It's the race photo that's most important
Spending part of this morning with A’s second-best camera at a good spot approaching the six-mile mark of the Falmouth Road Race got me thinking. There is, after all, only one winner in any given race (two, if you subscribe to the theory that the men and women run separate but concurrent races on the same course,) and everyone else is chasing some kind of watered-down title like “first over-50” or something completely subjective like a personal best performance. Clearly the really important thing is the race photo.
(Can you tell yet that I now have my tongue firmly in cheek?)
Anyone who has ever run a big road race has received in the mail some dreadful photo taken during the race by the official photo service. (I have a small gallery of these postage-stamp-sized proofs. Least likely to be purchased: the ones taken at a marathon I dropped out of.) Obviously, the photographers are trying as best they can, so for the education of the race-running public, I offer these suggestions for achieving a race photo to be proud of:
Don’t run with headphones. I won’t even half-push the shutter to auto-focus on you. Seriously, now, you can’t go an hour without your tunes, particularly when you may need to be focused on where the photographers are? (Or whether some oblivious spectator is about to cause a collision by stepping out onto the course right in front of you?) Would you bring your iPod to a magazine cover shoot?
Run by yourself. A good fifty meters of space between you and the runner ahead of you should be sufficient. Hanging on to some kind of “pack,” or that silly “drafting” idea, are both sure-fire routes to a lousy photo. Running in front of a pack may be OK, but the other runners in the pack will divide the photographer’s precious attention.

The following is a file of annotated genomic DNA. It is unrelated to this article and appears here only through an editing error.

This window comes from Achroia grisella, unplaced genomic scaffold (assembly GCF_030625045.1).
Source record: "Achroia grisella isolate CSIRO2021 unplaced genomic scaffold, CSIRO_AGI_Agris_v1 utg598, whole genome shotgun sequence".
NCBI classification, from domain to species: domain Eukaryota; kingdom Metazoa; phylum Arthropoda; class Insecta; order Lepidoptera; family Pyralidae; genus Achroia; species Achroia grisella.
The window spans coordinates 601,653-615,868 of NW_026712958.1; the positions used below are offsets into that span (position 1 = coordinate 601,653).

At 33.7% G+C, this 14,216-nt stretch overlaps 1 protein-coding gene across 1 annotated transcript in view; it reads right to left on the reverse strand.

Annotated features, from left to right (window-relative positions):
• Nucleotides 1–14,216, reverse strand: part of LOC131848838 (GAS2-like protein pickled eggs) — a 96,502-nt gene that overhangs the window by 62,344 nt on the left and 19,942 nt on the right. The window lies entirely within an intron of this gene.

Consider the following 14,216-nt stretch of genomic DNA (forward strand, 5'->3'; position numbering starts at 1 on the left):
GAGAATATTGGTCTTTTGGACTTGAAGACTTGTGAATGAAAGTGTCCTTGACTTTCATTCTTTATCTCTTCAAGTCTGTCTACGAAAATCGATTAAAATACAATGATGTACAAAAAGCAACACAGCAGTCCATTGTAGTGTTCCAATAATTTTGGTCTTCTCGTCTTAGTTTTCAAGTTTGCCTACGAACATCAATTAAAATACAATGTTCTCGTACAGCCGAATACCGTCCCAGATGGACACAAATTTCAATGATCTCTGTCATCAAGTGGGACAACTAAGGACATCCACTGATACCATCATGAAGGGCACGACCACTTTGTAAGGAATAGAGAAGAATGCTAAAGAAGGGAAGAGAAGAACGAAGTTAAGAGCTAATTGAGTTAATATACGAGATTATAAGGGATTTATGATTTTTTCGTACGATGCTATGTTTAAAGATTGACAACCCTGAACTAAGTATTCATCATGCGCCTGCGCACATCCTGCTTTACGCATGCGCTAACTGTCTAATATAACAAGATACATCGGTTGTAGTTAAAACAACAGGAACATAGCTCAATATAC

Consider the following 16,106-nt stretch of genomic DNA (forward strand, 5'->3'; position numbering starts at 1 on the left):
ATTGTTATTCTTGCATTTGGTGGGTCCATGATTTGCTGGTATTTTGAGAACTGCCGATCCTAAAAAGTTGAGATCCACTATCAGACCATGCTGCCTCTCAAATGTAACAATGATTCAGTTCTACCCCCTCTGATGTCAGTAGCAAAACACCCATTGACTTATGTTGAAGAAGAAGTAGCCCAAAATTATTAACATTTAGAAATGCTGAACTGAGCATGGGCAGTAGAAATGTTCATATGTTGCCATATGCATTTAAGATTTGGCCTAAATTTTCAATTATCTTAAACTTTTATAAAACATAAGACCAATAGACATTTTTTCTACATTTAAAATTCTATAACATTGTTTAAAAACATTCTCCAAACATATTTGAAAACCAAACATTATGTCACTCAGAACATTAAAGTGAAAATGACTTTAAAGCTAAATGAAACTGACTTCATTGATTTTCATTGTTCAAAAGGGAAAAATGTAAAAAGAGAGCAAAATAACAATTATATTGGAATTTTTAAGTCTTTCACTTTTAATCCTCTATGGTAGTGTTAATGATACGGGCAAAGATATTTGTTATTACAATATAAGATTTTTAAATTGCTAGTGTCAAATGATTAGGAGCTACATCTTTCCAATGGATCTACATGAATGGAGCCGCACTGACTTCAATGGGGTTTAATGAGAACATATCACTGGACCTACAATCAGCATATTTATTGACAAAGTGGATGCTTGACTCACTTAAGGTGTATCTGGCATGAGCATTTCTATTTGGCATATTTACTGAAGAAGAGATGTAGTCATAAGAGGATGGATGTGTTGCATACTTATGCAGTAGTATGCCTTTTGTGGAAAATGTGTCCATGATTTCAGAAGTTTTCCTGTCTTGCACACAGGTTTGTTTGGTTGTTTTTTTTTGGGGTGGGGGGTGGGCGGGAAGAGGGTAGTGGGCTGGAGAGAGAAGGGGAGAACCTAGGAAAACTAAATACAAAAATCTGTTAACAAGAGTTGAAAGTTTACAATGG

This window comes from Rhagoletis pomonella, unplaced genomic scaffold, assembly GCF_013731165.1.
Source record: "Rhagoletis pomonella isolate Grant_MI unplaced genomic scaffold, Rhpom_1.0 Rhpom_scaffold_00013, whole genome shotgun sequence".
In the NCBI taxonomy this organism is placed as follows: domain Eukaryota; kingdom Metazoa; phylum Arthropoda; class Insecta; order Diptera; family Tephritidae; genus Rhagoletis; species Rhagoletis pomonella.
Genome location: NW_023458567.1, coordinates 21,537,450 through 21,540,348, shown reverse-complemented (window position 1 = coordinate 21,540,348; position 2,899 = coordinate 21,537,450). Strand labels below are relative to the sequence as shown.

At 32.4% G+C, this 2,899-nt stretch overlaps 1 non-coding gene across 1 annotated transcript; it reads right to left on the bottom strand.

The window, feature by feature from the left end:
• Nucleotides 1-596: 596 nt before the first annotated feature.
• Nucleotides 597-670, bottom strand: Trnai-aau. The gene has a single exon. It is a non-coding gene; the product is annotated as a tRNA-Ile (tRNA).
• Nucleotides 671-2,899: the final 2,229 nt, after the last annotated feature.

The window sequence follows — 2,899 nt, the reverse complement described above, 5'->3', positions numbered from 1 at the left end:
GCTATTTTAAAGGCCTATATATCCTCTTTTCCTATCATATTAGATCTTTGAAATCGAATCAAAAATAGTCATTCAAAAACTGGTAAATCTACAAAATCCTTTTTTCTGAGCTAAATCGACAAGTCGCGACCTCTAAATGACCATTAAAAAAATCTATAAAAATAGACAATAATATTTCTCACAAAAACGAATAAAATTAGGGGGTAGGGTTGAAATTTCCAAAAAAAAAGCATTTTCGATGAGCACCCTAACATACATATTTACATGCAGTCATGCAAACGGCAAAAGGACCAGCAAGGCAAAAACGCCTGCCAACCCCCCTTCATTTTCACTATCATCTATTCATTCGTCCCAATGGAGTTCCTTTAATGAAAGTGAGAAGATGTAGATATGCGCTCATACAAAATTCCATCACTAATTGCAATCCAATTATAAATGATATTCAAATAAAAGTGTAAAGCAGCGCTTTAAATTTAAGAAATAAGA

Ditch the hat, or at least wear it backwards if you look good that way. A scanned my photos after the race, stopped at one, and said, “That’s a great shot. Too bad you can’t tell who it is.” The hat’s shadow completely obscured the runner’s face.
Speaking of identification, wearing your number where it belongs—on the front of your shirt—is a good idea. Some people like to pin theirs on their shorts, presumably so they can wipe sweat off their faces with their shirts. Not only does this make them hard to identify, but who wants a picture of themselves wiping sweat off with their shirt?
Particularly since you’ve skipped the hat, sunglasses are good on sunny days: not only do they reduce the amount you squint (with the less-important side effect of allowing you to relax more and therefore run faster,) but they hide any remaining squint.
If you tend to grimace when you run—twisted mouth, tongue out, whatever—well, I don’t know what to tell you.
A word or two for the spectators: It’s lovely that your spouse/parent/child/drinking buddy is doing the race. This day is not about you. When you see someone with a professional camera (you’ll know it: it has interchangeable lenses and lacks stickers indicating how many megapixels it captures,) and a lens as long as their forearm, do not set foot on the pavement. I don’t care if the closest Starbucks is on the other side of the race course and you’ve got the shakes from caffeine withdrawal: cross the course somewhere else and pass behind the lenses.